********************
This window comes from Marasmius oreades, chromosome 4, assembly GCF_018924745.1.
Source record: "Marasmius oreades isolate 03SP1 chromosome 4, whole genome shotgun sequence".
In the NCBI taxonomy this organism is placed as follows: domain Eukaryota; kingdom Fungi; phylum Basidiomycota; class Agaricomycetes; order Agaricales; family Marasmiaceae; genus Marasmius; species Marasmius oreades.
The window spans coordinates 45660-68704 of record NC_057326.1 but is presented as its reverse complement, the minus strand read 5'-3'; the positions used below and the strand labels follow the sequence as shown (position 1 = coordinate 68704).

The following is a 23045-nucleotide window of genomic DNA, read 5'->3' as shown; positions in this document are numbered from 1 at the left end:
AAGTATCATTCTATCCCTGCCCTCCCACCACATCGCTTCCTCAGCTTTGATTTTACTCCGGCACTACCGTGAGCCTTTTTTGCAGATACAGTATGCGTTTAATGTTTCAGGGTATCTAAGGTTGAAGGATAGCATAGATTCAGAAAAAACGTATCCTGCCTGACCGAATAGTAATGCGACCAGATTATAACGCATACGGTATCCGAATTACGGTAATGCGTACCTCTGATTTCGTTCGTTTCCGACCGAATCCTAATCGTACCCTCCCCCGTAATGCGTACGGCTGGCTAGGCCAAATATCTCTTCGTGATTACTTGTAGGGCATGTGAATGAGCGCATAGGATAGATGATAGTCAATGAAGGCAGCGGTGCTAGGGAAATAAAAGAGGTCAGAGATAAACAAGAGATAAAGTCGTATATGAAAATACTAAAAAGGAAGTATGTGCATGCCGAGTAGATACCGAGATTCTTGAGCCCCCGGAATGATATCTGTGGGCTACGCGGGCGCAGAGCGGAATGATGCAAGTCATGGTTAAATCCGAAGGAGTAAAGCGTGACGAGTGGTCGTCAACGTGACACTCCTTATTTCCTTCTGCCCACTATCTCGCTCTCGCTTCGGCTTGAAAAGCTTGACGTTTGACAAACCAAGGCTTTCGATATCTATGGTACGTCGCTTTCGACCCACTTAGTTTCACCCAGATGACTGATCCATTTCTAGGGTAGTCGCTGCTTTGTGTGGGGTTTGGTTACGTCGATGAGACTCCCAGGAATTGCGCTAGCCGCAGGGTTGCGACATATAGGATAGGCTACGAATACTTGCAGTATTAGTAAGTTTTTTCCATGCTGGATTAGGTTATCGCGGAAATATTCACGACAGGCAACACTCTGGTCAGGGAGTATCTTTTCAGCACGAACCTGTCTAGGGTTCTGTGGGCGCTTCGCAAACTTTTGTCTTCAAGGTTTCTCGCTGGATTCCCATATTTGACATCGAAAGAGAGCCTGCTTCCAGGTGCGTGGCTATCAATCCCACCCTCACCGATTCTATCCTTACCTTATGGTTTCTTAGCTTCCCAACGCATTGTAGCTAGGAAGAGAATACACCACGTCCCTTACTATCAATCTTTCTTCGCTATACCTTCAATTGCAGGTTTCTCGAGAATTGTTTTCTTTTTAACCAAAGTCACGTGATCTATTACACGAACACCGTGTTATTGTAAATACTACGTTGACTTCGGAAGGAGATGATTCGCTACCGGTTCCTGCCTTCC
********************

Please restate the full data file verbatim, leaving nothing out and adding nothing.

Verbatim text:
This window comes from Marasmius oreades, chromosome 4, assembly GCF_018924745.1.
Source record: "Marasmius oreades isolate 03SP1 chromosome 4, whole genome shotgun sequence".
In the NCBI taxonomy this organism is placed as follows: domain Eukaryota; kingdom Fungi; phylum Basidiomycota; class Agaricomycetes; order Agaricales; family Marasmiaceae; genus Marasmius; species Marasmius oreades.
The window spans coordinates 45660-68704 of record NC_057326.1 but is presented as its reverse complement, the minus strand read 5'-3'; the positions used below and the strand labels follow the sequence as shown (position 1 = coordinate 68704).

The following is a 23045-nucleotide window of genomic DNA, read 5'->3' as shown; positions in this document are numbered from 1 at the left end:
AAGTATCATTCTATCCCTGCCCTCCCACCACATCGCTTCCTCAGCTTTGATTTTACTCCGGCACTACCGTGAGCCTTTTTTGCAGATACAGTATGCGTTTAATGTTTCAGGGTATCTAAGGTTGAAGGATAGCATAGATTCAGAAAAAACGTATCCTGCCTGACCGAATAGTAATGCGACCAGATTATAACGCATACGGTATCCGAATTACGGTAATGCGTACCTCTGATTTCGTTCGTTTCCGACCGAATCCTAATCGTACCCTCCCCCGTAATGCGTACGGCTGGCTAGGCCAAATATCTCTTCGTGATTACTTGTAGGGCATGTGAATGAGCGCATAGGATAGATGATAGTCAATGAAGGCAGCGGTGCTAGGGAAATAAAAGAGGTCAGAGATAAACAAGAGATAAAGTCGTATATGAAAATACTAAAAAGGAAGTATGTGCATGCCGAGTAGATACCGAGATTCTTGAGCCCCCGGAATGATATCTGTGGGCTACGCGGGCGCAGAGCGGAATGATGCAAGTCATGGTTAAATCCGAAGGAGTAAAGCGTGACGAGTGGTCGTCAACGTGACACTCCTTATTTCCTTCTGCCCACTATCTCGCTCTCGCTTCGGCTTGAAAAGCTTGACGTTTGACAAACCAAGGCTTTCGATATCTATGGTACGTCGCTTTCGACCCACTTAGTTTCACCCAGATGACTGATCCATTTCTAGGGTAGTCGCTGCTTTGTGTGGGGTTTGGTTACGTCGATGAGACTCCCAGGAATTGCGCTAGCCGCAGGGTTGCGACATATAGGATAGGCTACGAATACTTGCAGTATTAGTAAGTTTTTTCCATGCTGGATTAGGTTATCGCGGAAATATTCACGACAGGCAACACTCTGGTCAGGGAGTATCTTTTCAGCACGAACCTGTCTAGGGTTCTGTGGGCGCTTCGCAAACTTTTGTCTTCAAGGTTTCTCGCTGGATTCCCATATTTGACATCGAAAGAGAGCCTGCTTCCAGGTGCGTGGCTATCAATCCCACCCTCACCGATTCTATCCTTACCTTATGGTTTCTTAGCTTCCCAACGCATTGTAGCTAGGAAGAGAATACACCACGTCCCTTACTATCAATCTTTCTTCGCTATACCTTCAATTGCAGGTTTCTCGAGAATTGTTTTCTTTTTAACCAAAGTCACGTGATCTATTACACGAACACCGTGTTATTGTAAATACTACGTTGACTTCGGAAGGAGATGATTCGCTACCGGTTCCTGCCTTCC